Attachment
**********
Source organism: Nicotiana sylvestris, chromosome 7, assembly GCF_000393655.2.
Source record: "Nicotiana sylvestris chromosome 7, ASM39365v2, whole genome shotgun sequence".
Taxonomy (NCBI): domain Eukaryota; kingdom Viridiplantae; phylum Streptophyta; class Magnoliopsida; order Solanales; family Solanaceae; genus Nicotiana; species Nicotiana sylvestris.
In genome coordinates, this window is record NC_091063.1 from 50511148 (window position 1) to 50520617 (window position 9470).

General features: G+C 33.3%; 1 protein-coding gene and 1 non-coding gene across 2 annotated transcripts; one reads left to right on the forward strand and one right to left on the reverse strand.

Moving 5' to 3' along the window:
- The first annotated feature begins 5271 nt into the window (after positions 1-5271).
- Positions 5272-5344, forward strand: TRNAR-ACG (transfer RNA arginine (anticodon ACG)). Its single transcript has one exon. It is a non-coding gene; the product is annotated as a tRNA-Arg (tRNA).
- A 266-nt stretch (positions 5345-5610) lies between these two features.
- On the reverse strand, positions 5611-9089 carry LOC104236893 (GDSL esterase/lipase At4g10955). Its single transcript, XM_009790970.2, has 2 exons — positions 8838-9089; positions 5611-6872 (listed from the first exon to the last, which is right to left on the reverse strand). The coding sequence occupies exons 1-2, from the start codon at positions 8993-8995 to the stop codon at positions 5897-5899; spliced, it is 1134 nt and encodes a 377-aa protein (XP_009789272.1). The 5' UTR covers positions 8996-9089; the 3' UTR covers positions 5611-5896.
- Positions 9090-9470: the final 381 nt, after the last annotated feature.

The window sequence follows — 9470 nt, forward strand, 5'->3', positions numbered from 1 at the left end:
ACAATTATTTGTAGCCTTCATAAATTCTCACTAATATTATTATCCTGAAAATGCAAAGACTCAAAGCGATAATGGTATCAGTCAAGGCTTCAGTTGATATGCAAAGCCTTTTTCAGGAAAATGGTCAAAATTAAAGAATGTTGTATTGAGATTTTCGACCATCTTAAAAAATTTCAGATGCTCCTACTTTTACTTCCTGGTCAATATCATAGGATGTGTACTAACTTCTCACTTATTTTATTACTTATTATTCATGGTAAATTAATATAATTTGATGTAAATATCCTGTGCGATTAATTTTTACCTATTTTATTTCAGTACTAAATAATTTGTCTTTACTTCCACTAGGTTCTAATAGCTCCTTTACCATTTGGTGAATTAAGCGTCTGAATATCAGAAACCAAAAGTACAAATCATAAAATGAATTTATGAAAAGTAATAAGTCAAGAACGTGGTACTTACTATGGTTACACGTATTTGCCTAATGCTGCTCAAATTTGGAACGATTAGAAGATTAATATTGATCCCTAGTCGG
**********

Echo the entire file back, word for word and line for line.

Source organism: Nicotiana sylvestris, chromosome 7, assembly GCF_000393655.2.
Source record: "Nicotiana sylvestris chromosome 7, ASM39365v2, whole genome shotgun sequence".
Taxonomy (NCBI): domain Eukaryota; kingdom Viridiplantae; phylum Streptophyta; class Magnoliopsida; order Solanales; family Solanaceae; genus Nicotiana; species Nicotiana sylvestris.
In genome coordinates, this window is record NC_091063.1 from 50511148 (window position 1) to 50520617 (window position 9470).

General features: G+C 33.3%; 1 protein-coding gene and 1 non-coding gene across 2 annotated transcripts; one reads left to right on the forward strand and one right to left on the reverse strand.

Moving 5' to 3' along the window:
- The first annotated feature begins 5271 nt into the window (after positions 1-5271).
- Positions 5272-5344, forward strand: TRNAR-ACG (transfer RNA arginine (anticodon ACG)). Its single transcript has one exon. It is a non-coding gene; the product is annotated as a tRNA-Arg (tRNA).
- A 266-nt stretch (positions 5345-5610) lies between these two features.
- On the reverse strand, positions 5611-9089 carry LOC104236893 (GDSL esterase/lipase At4g10955). Its single transcript, XM_009790970.2, has 2 exons — positions 8838-9089; positions 5611-6872 (listed from the first exon to the last, which is right to left on the reverse strand). The coding sequence occupies exons 1-2, from the start codon at positions 8993-8995 to the stop codon at positions 5897-5899; spliced, it is 1134 nt and encodes a 377-aa protein (XP_009789272.1). The 5' UTR covers positions 8996-9089; the 3' UTR covers positions 5611-5896.
- Positions 9090-9470: the final 381 nt, after the last annotated feature.

The window sequence follows — 9470 nt, forward strand, 5'->3', positions numbered from 1 at the left end:
ACAATTATTTGTAGCCTTCATAAATTCTCACTAATATTATTATCCTGAAAATGCAAAGACTCAAAGCGATAATGGTATCAGTCAAGGCTTCAGTTGATATGCAAAGCCTTTTTCAGGAAAATGGTCAAAATTAAAGAATGTTGTATTGAGATTTTCGACCATCTTAAAAAATTTCAGATGCTCCTACTTTTACTTCCTGGTCAATATCATAGGATGTGTACTAACTTCTCACTTATTTTATTACTTATTATTCATGGTAAATTAATATAATTTGATGTAAATATCCTGTGCGATTAATTTTTACCTATTTTATTTCAGTACTAAATAATTTGTCTTTACTTCCACTAGGTTCTAATAGCTCCTTTACCATTTGGTGAATTAAGCGTCTGAATATCAGAAACCAAAAGTACAAATCATAAAATGAATTTATGAAAAGTAATAAGTCAAGAACGTGGTACTTACTATGGTTACACGTATTTGCCTAATGCTGCTCAAATTTGGAACGATTAGAAGATTAATATTGATCCCTAGTCGG